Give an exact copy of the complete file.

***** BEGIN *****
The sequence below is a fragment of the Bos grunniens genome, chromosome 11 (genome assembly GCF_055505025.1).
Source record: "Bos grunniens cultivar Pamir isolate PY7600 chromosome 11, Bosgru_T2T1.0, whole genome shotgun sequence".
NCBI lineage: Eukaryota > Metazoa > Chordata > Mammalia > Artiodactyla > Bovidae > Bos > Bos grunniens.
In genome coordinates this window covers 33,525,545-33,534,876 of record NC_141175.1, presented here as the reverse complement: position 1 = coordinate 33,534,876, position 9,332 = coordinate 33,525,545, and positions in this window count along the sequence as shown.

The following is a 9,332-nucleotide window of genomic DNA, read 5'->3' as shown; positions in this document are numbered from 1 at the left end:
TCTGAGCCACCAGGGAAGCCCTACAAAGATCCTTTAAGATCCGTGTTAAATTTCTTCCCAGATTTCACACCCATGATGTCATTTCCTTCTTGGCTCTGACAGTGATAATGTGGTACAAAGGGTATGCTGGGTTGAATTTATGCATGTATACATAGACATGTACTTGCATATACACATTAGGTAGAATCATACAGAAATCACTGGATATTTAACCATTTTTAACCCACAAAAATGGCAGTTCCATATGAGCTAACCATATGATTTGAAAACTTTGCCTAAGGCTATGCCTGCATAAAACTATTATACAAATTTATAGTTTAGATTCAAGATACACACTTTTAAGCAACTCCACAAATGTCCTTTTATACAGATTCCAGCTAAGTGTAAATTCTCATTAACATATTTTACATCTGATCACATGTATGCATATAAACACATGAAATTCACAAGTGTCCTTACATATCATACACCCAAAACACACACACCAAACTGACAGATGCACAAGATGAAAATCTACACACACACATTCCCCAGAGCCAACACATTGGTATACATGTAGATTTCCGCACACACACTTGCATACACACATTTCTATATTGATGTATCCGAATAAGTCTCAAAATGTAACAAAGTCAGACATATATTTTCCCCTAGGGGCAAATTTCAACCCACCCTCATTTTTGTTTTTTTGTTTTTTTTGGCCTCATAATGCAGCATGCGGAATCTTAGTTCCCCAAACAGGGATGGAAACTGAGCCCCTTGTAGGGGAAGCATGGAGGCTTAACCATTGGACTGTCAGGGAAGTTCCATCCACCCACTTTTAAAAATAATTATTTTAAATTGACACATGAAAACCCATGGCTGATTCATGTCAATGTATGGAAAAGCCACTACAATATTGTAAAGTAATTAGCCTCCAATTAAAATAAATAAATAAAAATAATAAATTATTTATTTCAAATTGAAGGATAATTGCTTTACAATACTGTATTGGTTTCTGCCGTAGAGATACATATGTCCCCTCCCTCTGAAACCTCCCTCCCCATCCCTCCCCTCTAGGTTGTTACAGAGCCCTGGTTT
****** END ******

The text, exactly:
The sequence below is a fragment of the Bos grunniens genome, chromosome 11 (genome assembly GCF_055505025.1).
Source record: "Bos grunniens cultivar Pamir isolate PY7600 chromosome 11, Bosgru_T2T1.0, whole genome shotgun sequence".
NCBI lineage: Eukaryota > Metazoa > Chordata > Mammalia > Artiodactyla > Bovidae > Bos > Bos grunniens.
In genome coordinates this window covers 33,525,545-33,534,876 of record NC_141175.1, presented here as the reverse complement: position 1 = coordinate 33,534,876, position 9,332 = coordinate 33,525,545, and positions in this window count along the sequence as shown.

The following is a 9,332-nucleotide window of genomic DNA, read 5'->3' as shown; positions in this document are numbered from 1 at the left end:
TCTGAGCCACCAGGGAAGCCCTACAAAGATCCTTTAAGATCCGTGTTAAATTTCTTCCCAGATTTCACACCCATGATGTCATTTCCTTCTTGGCTCTGACAGTGATAATGTGGTACAAAGGGTATGCTGGGTTGAATTTATGCATGTATACATAGACATGTACTTGCATATACACATTAGGTAGAATCATACAGAAATCACTGGATATTTAACCATTTTTAACCCACAAAAATGGCAGTTCCATATGAGCTAACCATATGATTTGAAAACTTTGCCTAAGGCTATGCCTGCATAAAACTATTATACAAATTTATAGTTTAGATTCAAGATACACACTTTTAAGCAACTCCACAAATGTCCTTTTATACAGATTCCAGCTAAGTGTAAATTCTCATTAACATATTTTACATCTGATCACATGTATGCATATAAACACATGAAATTCACAAGTGTCCTTACATATCATACACCCAAAACACACACACCAAACTGACAGATGCACAAGATGAAAATCTACACACACACATTCCCCAGAGCCAACACATTGGTATACATGTAGATTTCCGCACACACACTTGCATACACACATTTCTATATTGATGTATCCGAATAAGTCTCAAAATGTAACAAAGTCAGACATATATTTTCCCCTAGGGGCAAATTTCAACCCACCCTCATTTTTGTTTTTTTGTTTTTTTTGGCCTCATAATGCAGCATGCGGAATCTTAGTTCCCCAAACAGGGATGGAAACTGAGCCCCTTGTAGGGGAAGCATGGAGGCTTAACCATTGGACTGTCAGGGAAGTTCCATCCACCCACTTTTAAAAATAATTATTTTAAATTGACACATGAAAACCCATGGCTGATTCATGTCAATGTATGGAAAAGCCACTACAATATTGTAAAGTAATTAGCCTCCAATTAAAATAAATAAATAAAAATAATAAATTATTTATTTCAAATTGAAGGATAATTGCTTTACAATACTGTATTGGTTTCTGCCGTAGAGATACATATGTCCCCTCCCTCTGAAACCTCCCTCCCCATCCCTCCCCTCTAGGTTGTTACAGAGCCCTGGTTT